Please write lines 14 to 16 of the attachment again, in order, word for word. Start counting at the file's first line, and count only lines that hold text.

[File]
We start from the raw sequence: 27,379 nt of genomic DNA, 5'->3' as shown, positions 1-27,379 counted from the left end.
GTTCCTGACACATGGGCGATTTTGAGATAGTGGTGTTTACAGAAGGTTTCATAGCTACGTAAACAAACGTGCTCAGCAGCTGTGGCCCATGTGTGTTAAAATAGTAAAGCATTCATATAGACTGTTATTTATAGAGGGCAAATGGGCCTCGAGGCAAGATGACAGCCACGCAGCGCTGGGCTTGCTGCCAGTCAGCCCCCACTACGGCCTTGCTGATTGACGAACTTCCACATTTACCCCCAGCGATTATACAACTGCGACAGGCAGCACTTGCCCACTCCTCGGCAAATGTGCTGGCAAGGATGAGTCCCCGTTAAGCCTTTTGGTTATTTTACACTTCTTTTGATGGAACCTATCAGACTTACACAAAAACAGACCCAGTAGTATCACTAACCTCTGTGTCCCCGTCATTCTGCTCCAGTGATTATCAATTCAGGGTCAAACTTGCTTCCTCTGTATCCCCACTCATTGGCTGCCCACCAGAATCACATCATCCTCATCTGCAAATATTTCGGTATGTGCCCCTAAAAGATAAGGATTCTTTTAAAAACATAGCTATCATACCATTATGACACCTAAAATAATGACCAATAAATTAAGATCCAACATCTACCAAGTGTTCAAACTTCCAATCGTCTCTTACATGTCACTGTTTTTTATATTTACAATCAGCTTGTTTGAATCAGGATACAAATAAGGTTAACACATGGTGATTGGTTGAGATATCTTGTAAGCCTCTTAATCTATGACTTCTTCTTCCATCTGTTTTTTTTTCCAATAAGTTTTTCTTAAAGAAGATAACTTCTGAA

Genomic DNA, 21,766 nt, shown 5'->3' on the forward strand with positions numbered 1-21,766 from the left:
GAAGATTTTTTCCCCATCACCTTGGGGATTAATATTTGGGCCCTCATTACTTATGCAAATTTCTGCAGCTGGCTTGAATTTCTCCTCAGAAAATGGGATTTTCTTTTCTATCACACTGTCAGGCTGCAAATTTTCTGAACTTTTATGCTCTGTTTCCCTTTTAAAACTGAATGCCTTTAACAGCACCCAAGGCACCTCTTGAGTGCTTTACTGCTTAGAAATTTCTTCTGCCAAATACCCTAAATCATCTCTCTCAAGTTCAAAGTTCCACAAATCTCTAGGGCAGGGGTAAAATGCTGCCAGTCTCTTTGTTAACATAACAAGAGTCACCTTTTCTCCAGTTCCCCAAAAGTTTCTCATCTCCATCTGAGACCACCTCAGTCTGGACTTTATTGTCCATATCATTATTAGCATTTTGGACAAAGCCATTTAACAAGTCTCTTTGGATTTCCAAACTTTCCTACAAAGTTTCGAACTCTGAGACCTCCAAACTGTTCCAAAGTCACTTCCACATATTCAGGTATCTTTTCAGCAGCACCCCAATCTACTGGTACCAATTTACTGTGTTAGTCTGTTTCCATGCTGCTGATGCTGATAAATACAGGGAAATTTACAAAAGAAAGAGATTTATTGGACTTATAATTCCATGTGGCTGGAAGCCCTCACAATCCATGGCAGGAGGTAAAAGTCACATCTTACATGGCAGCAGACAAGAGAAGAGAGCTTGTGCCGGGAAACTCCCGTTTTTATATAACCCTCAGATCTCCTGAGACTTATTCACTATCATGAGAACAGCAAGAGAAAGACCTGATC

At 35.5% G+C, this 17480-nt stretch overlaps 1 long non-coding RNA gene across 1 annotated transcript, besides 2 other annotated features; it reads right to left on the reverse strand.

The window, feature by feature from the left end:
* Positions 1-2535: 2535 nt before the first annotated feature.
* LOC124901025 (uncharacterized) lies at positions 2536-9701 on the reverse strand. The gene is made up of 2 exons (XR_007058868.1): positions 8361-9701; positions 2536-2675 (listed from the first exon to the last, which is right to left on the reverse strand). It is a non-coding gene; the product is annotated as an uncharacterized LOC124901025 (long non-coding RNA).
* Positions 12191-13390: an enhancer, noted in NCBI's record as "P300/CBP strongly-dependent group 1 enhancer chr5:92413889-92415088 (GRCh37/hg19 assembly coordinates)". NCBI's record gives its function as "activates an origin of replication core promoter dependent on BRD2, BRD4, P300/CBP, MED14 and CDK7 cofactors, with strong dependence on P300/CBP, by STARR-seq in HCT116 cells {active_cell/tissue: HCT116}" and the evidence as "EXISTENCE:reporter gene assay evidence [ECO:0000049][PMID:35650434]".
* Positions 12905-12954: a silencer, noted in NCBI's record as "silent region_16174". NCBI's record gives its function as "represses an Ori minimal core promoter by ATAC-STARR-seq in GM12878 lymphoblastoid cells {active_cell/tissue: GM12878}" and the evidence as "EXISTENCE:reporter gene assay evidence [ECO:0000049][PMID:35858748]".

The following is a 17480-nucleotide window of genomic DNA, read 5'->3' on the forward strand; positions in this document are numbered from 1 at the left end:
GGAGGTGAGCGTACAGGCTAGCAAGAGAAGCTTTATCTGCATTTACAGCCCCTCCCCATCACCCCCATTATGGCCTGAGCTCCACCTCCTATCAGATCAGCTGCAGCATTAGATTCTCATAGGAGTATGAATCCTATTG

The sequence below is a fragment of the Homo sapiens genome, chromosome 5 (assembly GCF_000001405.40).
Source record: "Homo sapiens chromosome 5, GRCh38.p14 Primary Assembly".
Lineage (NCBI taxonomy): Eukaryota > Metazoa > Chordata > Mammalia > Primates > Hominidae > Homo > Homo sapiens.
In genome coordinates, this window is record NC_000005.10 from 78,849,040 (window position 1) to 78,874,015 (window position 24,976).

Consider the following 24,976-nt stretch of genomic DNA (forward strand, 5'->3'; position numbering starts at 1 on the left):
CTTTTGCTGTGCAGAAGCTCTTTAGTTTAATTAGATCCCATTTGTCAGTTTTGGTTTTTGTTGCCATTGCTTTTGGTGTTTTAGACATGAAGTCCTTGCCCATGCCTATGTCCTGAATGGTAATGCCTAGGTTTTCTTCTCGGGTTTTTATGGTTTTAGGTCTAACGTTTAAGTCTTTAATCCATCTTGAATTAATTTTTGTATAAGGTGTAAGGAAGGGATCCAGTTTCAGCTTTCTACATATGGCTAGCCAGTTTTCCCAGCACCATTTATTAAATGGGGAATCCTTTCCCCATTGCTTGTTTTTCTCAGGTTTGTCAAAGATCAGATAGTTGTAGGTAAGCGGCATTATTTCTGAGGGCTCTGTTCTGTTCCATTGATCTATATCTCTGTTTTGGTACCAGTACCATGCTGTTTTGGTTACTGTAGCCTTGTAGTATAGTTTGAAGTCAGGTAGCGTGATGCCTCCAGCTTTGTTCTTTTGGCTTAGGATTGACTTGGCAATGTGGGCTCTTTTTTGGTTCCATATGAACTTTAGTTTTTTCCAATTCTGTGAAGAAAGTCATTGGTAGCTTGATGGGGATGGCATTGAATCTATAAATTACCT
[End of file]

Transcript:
Source record: "Homo sapiens chromosome 5, GRCh38.p14 Primary Assembly".
Lineage (NCBI taxonomy): Eukaryota > Metazoa > Chordata > Mammalia > Primates > Hominidae > Homo > Homo sapiens.
In genome coordinates, this window is record NC_000005.10 from 78,849,040 (window position 1) to 78,874,015 (window position 24,976).